One of the most exciting things about Blockchain is the idea that it can be used to share responsibility and decision making in a way that is fair and equitable. One of the most mysterious things is fathoming how this really works.
This idea of distributed governance supported by secure blockchain contracts is called “Decentralized Autonomous Organization” (DAO). The Cardano roadmap indicates that in its final state, the entire Cardano network will be governed and maintained by a DAO.
A real-life DAO sounds a bit like a utopian fantasy, but there are thousands of people in the world today who are pouring themselves into the work, building on the continuing success of blockchain networks to make DAOs a reality. At present, the global Cardano community is learning and participating in the early prototype of the Cardano DAO - an experiment called Project Catalyst. Project Catalyst seeks to answer some of the questions about how a DAO really works. Among them:
- Does having a DAO mean there’s no place for leadership?
- How do individuals raise concerns?
- How are problems sensed & codified into ideas?
- How are ideas brought to the community for discussion, voting, and adoption?
- How do communities manage change?
- How does the community solicit feedback from all participants?
In answer to these questions, one element of the Catalyst experiment is an inner circle of elected representatives, called the Catalyst Circle. The 7 seats in the Circle represent the primary interest groups and stakeholders in the Cardano world. Their function is to serve as a “human sensor array”; each representing the beating pulse of their respective cohort. As they collaborate with each other, and with the most active members of the ecosystem, a fully dimensional picture of the interests and concerns of the whole community may emerge. By way of the Catalyst Circle, each cohort truly has a “seat at the table”.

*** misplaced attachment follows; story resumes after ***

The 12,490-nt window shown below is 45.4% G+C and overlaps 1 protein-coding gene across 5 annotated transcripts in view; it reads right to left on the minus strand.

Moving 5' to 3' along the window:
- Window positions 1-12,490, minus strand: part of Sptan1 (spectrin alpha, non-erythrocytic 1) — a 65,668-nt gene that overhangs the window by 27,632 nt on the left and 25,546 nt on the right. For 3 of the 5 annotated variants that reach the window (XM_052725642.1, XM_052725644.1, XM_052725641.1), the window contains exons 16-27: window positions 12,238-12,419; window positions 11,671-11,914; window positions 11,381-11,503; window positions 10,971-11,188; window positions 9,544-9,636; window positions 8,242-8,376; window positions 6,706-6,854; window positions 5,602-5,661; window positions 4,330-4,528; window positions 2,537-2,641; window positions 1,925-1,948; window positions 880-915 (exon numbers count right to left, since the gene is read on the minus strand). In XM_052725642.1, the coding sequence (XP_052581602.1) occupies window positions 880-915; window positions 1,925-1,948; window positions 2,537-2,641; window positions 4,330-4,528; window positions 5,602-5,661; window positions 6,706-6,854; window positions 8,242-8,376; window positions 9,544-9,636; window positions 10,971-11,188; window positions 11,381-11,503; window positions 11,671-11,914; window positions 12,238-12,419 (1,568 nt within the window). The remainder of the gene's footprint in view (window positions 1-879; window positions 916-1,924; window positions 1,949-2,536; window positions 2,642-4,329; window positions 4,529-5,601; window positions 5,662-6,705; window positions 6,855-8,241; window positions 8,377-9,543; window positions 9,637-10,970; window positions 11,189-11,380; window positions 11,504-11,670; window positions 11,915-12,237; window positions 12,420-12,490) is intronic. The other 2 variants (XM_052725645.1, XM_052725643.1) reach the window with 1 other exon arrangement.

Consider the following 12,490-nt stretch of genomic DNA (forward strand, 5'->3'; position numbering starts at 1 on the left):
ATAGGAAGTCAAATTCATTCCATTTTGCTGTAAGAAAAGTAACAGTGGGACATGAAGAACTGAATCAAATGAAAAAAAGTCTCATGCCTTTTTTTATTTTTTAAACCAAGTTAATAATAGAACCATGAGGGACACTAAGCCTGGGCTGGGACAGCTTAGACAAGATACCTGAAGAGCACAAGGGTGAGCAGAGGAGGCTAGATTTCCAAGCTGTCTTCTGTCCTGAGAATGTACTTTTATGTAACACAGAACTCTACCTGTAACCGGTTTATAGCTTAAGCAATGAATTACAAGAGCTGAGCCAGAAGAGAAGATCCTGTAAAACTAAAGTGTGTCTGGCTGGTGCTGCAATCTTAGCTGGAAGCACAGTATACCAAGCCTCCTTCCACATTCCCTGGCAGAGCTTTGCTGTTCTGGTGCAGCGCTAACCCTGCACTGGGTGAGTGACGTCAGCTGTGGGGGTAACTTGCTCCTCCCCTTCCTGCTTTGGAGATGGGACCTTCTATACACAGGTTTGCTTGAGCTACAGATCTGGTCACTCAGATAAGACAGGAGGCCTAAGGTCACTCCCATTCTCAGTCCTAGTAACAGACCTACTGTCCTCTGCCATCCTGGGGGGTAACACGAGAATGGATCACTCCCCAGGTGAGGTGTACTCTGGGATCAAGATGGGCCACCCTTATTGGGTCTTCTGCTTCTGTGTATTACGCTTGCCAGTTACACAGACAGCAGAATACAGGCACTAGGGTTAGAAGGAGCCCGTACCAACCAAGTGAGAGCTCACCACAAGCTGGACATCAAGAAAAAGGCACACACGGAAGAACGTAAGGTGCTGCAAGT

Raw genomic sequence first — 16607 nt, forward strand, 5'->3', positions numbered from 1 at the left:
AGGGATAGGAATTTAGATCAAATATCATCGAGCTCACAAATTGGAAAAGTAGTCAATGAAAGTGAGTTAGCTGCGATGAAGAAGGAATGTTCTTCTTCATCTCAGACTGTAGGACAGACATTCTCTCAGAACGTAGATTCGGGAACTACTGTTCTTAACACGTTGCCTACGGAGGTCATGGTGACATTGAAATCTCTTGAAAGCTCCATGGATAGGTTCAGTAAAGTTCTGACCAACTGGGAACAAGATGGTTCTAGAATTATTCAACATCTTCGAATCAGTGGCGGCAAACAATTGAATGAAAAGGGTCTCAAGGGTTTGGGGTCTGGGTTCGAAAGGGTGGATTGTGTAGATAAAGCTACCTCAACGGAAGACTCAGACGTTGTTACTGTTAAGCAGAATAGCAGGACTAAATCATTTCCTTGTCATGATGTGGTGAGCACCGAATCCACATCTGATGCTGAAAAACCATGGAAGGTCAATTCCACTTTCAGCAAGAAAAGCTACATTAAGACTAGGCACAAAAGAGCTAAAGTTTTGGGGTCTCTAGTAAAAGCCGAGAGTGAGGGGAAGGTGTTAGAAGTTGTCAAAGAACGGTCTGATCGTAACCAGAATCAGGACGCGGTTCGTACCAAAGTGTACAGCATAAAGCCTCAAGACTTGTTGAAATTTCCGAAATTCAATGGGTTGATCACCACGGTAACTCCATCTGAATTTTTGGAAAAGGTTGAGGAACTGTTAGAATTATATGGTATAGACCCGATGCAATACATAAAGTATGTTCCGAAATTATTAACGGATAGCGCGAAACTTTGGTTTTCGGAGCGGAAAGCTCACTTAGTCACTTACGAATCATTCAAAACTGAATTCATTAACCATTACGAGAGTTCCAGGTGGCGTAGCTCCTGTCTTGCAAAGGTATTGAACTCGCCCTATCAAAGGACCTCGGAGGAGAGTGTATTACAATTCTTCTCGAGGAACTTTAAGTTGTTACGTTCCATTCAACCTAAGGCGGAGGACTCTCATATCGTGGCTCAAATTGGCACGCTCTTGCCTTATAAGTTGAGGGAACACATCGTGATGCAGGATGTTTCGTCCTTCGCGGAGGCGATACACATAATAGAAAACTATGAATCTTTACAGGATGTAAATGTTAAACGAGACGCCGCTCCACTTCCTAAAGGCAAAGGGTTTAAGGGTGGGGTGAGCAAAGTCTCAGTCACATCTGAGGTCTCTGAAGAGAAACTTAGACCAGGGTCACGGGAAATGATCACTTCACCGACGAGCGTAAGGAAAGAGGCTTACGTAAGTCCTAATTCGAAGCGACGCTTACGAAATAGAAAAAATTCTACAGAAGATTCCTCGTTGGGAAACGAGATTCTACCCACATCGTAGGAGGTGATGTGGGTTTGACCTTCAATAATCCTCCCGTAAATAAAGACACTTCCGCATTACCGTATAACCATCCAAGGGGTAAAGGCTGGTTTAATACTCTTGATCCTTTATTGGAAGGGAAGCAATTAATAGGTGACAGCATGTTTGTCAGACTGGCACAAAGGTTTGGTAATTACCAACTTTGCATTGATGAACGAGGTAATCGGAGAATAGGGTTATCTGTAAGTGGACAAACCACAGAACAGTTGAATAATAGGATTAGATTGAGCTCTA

We wrote in-depth about DAOs in this article: DAOs Demystified: Organization that puts people first
And about Project Catalyst in this one: Cardano's Project Catalyst: Experiments in Decentralized Autonomous Organization (DAO)
Today, let’s dial in the focus on these 7 cohorts, and what happens in the Catalyst Circle. First, what do we mean by a cohort? Within any community, you’ll find smaller groups that are more alike than the larger community. For example, in a school, students, teachers, administrators, and maintenance staff would represent cohorts. Each group shares the desire to have a good community, but they each have a unique perspective on what needs are most pressing, and what solutions are acceptable.
Here are the cohorts of the Cardano community that have been identified, and which are represented in the Catalyst Circle:
1) Cardano Foundation
The Cardano Foundation is one of the founding entities of Cardano. Their charter is to “ensure the positive advancement of the Cardano protocol, while also contributing to the positive advancement of blockchain as a world-changing technology.” The Cardano Foundation engages with financial institutions, regulatory bodies, and research institutions. Naturally, these bodies have opinions about the building of the ecosystem. The Foundation seat represents these perspectives in the Catalyst Circle
Input Output Global is another of the founding entities of Cardano. They are the team that laid the foundation of the network. For a long time, they were the only ones doing the research, applying formal verification methods, and developing the software for Cardano. Today, there are at least five independent engineering and research entities who are very active in the building process. IOG represents the entire core developer cohort in the Catalyst Circle.